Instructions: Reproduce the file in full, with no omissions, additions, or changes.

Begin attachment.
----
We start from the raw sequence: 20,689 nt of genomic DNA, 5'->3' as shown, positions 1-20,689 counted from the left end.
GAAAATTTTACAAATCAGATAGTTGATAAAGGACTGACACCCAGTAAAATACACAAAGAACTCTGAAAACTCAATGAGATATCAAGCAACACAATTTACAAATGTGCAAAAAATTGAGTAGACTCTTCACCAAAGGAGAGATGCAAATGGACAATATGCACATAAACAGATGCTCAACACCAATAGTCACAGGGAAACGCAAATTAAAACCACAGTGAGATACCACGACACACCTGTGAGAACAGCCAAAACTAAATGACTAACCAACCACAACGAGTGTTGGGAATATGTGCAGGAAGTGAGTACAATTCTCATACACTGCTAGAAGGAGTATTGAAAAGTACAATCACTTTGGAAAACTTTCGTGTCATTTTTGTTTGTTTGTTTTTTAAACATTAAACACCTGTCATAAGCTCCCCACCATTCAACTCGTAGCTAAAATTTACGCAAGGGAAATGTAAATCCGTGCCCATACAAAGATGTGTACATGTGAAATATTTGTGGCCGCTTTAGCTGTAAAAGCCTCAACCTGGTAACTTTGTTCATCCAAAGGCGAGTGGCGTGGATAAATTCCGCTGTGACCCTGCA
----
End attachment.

We start from the raw sequence: 20,689 nt of genomic DNA, 5'->3' as shown, positions 1-20,689 counted from the left end.
GAAAATTTTACAAATCAGATAGTTGATAAAGGACTGACACCCAGTAAAATACACAAAGAACTCTGAAAACTCAATGAGATATCAAGCAACACAATTTACAAATGTGCAAAAAATTGAGTAGACTCTTCACCAAAGGAGAGATGCAAATGGACAATATGCACATAAACAGATGCTCAACACCAATAGTCACAGGGAAACGCAAATTAAAACCACAGTGAGATACCACGACACACCTGTGAGAACAGCCAAAACTAAATGACTAACCAACCACAACGAGTGTTGGGAATATGTGCAGGAAGTGAGTACAATTCTCATACACTGCTAGAAGGAGTATTGAAAAGTACAATCACTTTGGAAAACTTTCGTGTCATTTTTGTTTGTTTGTTTTTTAAACATTAAACACCTGTCATAAGCTCCCCACCATTCAACTCGTAGCTAAAATTTACGCAAGGGAAATGTAAATCCGTGCCCATACAAAGATGTGTACATGTGAAATATTTGTGGCCGCTTTAGCTGTAAAAGCCTCAACCTGGTAACTTTGTTCATCCAAAGGCGAGTGGCGTGGATAAATTCCGCTGTGACCCTGCA